• Connect with others. Talk to other parents and your child’s teachers about ways to help your child cope. It is often helpful for parents, schools, and health professionals to work together for the well-being of all children in stressful times.

Tips for Kids and Teens
After a traumatic event, it is normal to feel anxious about your safety and security. Even if you were not directly involved, you may worry about whether this type of event may someday affect you. Check out the tips below for some ideas to help deal with these fears.

  • Talk to and stay connected to others. Talking with someone you trust can help you make sense out of your experience. If you are not sure where to turn, call your local crisis intervention center or a national hotline.
  • Take care of yourself. Try to get plenty of sleep, eat right, exercise, and keep a normal routine.
  • Take information breaks. Pictures and stories about a disaster can increase worry and other stressful feelings. Taking breaks from the news, Internet, and conversations about the disaster can help calm you down.

Tips for School Personnel
School personnel can help their students restore their sense of safety by talking with the children about their fears. Other tips for school personnel include:

  • Reach out and talk. Create opportunities to have students talk, but do not force them. You can be a model by sharing some of your own thoughts as well as correct misinformation.
  • Watch and listen. Be alert for any change in behavior. Are students withdrawing from friends? Acting out? These changes may be early signs that a student is struggling and needs extra support from the school and family.
  • Maintain normal routines. A regular classroom and school schedule can provide a sense of stability and safety. Encourage students to keep up with their schoolwork and extracurricular activities but do not push them if they seem overwhelmed.
  • Take care of yourself. You are better able to support your students if you are healthy, coping and taking care of yourself first. Eat healthy, exercise, get plenty of sleep, and give yourself a break if you feel stressed out.

Top of Page

Mental Health and Crisis

Resources and Social Support Services

  • Food and Food System Resources During COVID-19 Pandemic
  • Disaster Financial Assistance with Food, Housing, and Bills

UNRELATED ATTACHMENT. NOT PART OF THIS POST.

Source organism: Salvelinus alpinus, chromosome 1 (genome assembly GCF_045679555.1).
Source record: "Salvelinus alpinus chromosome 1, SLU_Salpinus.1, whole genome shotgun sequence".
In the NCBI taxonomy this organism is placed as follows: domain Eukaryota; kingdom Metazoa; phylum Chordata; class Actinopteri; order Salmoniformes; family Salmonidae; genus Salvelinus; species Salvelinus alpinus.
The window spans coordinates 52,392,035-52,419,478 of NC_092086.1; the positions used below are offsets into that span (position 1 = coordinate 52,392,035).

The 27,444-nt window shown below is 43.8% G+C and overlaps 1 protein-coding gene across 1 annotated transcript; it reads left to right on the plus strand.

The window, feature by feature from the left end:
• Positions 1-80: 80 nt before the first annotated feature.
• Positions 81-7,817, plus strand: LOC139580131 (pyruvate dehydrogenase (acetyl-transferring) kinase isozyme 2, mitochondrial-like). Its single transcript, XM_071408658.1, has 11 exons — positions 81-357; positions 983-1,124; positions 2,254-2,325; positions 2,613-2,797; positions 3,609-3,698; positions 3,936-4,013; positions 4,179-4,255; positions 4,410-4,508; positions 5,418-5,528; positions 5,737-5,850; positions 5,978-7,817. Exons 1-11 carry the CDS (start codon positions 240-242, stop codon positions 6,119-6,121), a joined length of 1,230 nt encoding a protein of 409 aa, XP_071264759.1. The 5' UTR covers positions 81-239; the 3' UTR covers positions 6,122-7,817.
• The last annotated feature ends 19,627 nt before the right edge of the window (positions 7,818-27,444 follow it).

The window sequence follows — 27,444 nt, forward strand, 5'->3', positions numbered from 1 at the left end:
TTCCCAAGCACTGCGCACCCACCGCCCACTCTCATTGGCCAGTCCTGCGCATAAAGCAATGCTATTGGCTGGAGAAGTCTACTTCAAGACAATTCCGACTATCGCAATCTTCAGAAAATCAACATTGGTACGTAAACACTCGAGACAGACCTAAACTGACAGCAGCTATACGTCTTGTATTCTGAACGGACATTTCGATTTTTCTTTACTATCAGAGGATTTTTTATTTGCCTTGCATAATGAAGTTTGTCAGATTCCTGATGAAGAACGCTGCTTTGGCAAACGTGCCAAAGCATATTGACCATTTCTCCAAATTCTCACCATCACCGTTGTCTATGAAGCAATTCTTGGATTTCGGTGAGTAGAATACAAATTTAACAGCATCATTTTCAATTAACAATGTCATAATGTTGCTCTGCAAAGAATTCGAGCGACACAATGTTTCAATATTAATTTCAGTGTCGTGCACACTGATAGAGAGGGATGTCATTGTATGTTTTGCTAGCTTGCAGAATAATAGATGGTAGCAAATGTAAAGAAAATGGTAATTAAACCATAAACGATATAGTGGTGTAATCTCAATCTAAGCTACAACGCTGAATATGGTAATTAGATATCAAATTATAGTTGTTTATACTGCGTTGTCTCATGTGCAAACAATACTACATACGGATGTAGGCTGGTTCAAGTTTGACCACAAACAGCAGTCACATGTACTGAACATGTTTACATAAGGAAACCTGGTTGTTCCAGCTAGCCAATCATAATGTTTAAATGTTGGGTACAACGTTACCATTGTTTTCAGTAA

• Coronavirus Resources for Renters
  • US Department of Labor Coronavirus Resources
  • If you are struggling to cope, there are many ways to get help. Call your healthcare provider if stress gets in the way of your daily activities for several days in a row.
  • During times of extreme stress, people may have thoughts of suicide. Suicide is preventable and help is available. More about the risk of suicide, signs to watch for, and how to respond if you notice these signs in yourself or a friend or a loved one, can be found here.
  • Free and confidential crisis resources can also help you or a loved one connect with a skilled, trained counselor in your area.

After a natural disaster, it’s normal to feel different and strong emotions. Coping with these feelings and getting help when you need it will help you, your family, and your community recover from a disaster. Resources to help with coping and stress after a natural disaster are available for teens as well as parents and professionals.

If you are in crisis, get immediate help:

  • Call 911
  • Disaster Distress Helpline: call or text 1-800-985-5990 (for Spanish, press “2”) to be connected with a trained counselor.
  • Call or text 988
  • Chat at
  • National Domestic Violence Hotline: 1-800-799-7233 or text LOVEIS to 22522
  • National Child Abuse Hotline: 1-800-4AChild (1-800-422-4453) or text 1-800-422-4453
  • National Sexual Assault Hotline: 1-800-656-HOPE (4673) or Online Chat
  • The Eldercare Locator: 1-800-677-1116  TTY Instructions
  • Veteran’s Crisis Line: 1-800-273-TALK (8255) or Crisis Chat or text: 8388255

Find a health care provider or treatment for substance use disorder and mental health

  • SAMHSA’s National Helpline: 1-800-662-HELP (4357) and TTY 1-800-487-4889
  • Treatment Services Locator Website
  • Interactive Map of Selected Federally Qualified Health Centers

Top of Page

For Everyone

  • How Right Now
  • Coping with a Disaster or Traumatic Event
  • General Public: Care for Yourself [348 KB, 1 page]
  • Young Adults: Care for Yourself [839 KB, 1 page]
  • HHS ASPR TRACIE COVID-19 Behavioral Health Resources external icon
  • Food and Food System Resources During COVID-19 Pandemic

For Families and Children

  • Helping Children Cope during the Pandemic
  • Helping Children Cope with Emergencies
  • Coping After a Disaster [1. 9 MB, 20 pages]– A Ready Wrigley activity book for children age 3-10
  • Teen Depression
  • Family Caregivers: Care for Yourself [732 KB, 1 page]
  • Students: Care for Yourself [688 KB, 1 page]
  • Food Assistance Programs

For People at Higher Risk for Serious Illness

  • Serious Illness Care Program COVID-19 Response Toolkit